By Paul Hemsley
Federal Attorney-General Nicola Roxon has formally declared that phone tapping powers will be granted to Victoria’s recently established Independent Broad-based Anti-Corruption Commission (IBAC) as soon as its predecessor, the Office of Police Integrity (OPI) is abolished.
The move clears an important legal roadblock in the creation of the new watchdog which had become the subject of a verbal spat between Victorian Premier Ted Baillieu and Ms Roxon over what is effectively the handover of bugging powers from one agency to another.
The dispute between the Commonwealth’s Chief Law Officer and the Victorian Premier centred around a series of delays in the creation of the IBAC, including the legal necessity for Canberra – which controls phone tapping and surveillance powers – to bookend the cessation of one agency’s bugging powers with the enablement of another’s.
Victorian Premier Ted Baillieu created the IBAC to replace the OPI, which he had trenchantly criticised as Opposition Leader in 2010 because of corruption uncovered within the anti-corruption watchdog itself.
In a move to secure the IBAC’s place as the OPI’s replacement, Mr Baillieu had demanded that Ms Roxon revoke an existing declaration that allows the OPI to intercept communications.
According to the Attorney-General’s office, Ms Roxon’s declaration will take effect when the Office of Police Integrity is dissolved.
The road was paved for the IBAC to receive these phone bugging powers when the federal government passed Telecommunications Interception and Other Legislation Amendment (State Bodies) Act 2012, which amended the Telecommunications (Interception and Access) Act 1979.
That amendment was meant to support both the IBAC and the South Australian Independent Commissioner Against Corruption (ICAC) by enabling these bodies and the Victorian Inspectorate (VI) to use and communicate existing intercepted information.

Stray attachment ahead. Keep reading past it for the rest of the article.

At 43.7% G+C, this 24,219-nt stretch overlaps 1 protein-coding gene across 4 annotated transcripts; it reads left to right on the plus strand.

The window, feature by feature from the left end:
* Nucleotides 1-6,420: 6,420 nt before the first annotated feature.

The Act also allowed the Victorian Public Interest Monitor (PIM) to access relevant information and appear at applications for warrants.
The SA watchdog was only created in November 2012 and the government there is still searching for a Commissioner to fill the role.
Ms Roxon said Commonwealth would not wear the blame for the amount of time it had taken to set up the IBAC.
“The people of Victoria have waited a long time for Mr Ballieu (sic) to take action on his election commitment, so the Commonwealth Government decided to move quickly so that not one day of the frustrating delay was at the Commonwealth level,” Ms Roxon said.
Ms Roxon said the Commonwealth has stood ready for almost two years to make this declaration.
“We took action on the first day it was possible to declare the new Commission as an interception agency,” she said.
She said it is important to ensure anti-corruption bodies in Australia are equipped with the “appropriate tools” as all Australian governments have a “zero tolerance attitude” towards corruption.
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